Robotic hand, accessing on laptop, the virtual world of information

An Alternate World: Famous ARGs From the Past 20 Years

Alternate Reality Games or ARGs are modern games that began in earnest in the 90s. Voice mails, concealed items, information on statue and location plaques, and other clues concealed in the real world are used to solve fictional problems and unlock hidden content. They can be standalone games, tied into a video game, or used to promote other media like albums, movies, and TV shows.

A few of these ARGs hit cult status either due to their great playstyle, rewards, or an intriguing mystery. Among the infamous ARGs are:

I Love Bees

ilovebees or ILB ran in 2004 as a promotional ARG for the video game Halo 2. The eponymous website for the ARG was hidden in a trailer for Halo 2. Players who visit the site soon discover that an entity has hacked it. The further people dove into the mystery, the more they discovered about a mysterious artificial intelligence itching for a repair and a way out.

Half a million players visited the original site with each new update. The site eventually reached several million visitors within three months and thousands of players around the world. Its award-winning innovations spurred copycat games and some truly amazing masterpieces in their own right.

The website for the ARG is still online as a mirror site.

Potato Sack

Created by video game studio Valve, Potato Sack was a promotional ARG for their video game, Portal 2. The titular name originated from a pack of 13 independently-produced video games. Players who completed one or a few of these games noticed a pattern to each game—namely, references to the new game. Each picture from the games revealed equations and warnings from characters that exist in Portal 2 or those who appeared in the first game.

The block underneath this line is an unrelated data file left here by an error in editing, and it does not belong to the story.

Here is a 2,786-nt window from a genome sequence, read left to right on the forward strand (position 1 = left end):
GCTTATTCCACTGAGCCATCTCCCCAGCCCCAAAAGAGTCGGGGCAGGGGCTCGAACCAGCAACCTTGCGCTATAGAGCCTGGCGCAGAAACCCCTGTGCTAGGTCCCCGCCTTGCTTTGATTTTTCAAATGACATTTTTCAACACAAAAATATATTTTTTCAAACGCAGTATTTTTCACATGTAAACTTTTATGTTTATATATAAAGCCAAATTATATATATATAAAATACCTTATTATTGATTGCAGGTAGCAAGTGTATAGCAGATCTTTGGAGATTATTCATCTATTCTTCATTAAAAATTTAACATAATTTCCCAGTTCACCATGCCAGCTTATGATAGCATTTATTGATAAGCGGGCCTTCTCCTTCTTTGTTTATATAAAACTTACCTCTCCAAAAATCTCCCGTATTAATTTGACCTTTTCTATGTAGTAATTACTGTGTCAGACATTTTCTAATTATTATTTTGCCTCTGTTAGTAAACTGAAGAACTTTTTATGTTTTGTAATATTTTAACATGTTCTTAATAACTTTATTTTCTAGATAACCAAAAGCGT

Mr. Robot

A strange symbol in the season 2 premiere of late TV series Mr. Robot prompted people to bust out their symbol scanners and figure out a mysterious website. The symbol was a QR code in lead character Elliot’s notebook. Fans who scanned the code were lead to a website, conficturaIndustries.com, which is styled like early webpages in 1996.

The logo for the fake corporation, in conjunction with the handwritten words underneath the logo on Elliot’s notebook, fueled speculation for months. The most leading theory about what Confictura Industries could be is it was the front of the first website Elliot made when he was learning how to code.

Slusho!

man playing on laptop

Slusho! is a type of drink within the universe of the Cloverfield movie series. It’s also a central part of Cloverfield’s original marketing and one of the many mysteries that the internet was wrapped around in 2008. The logo for Slush appeared on the t-shirt of a character in a secret trailer for the original Cloverfield movie. The company that made Slusho was connected to one of the many shady companies thought of bringing out the huge plot device in the movie.

As with ilovebees, thousands of players worked over clues in the fake websites for Slusho and other corporations connected to the Cloverfield conspiracy before, during, and after the movie’s release. Until now, many players look upon the ARG fondly as an ur-example of the game genre.

Communities exist around ARGs worldwide. Groups would gather when there’s a new game out and try to get all of the clues to solve the mystery first. Tutorials and recaps on an ARG’s events are also prevalent on several websites.

ARG communities are also making their own games now. With a confluence of big-time developers and aspiring makers, more cult hits are sure to come.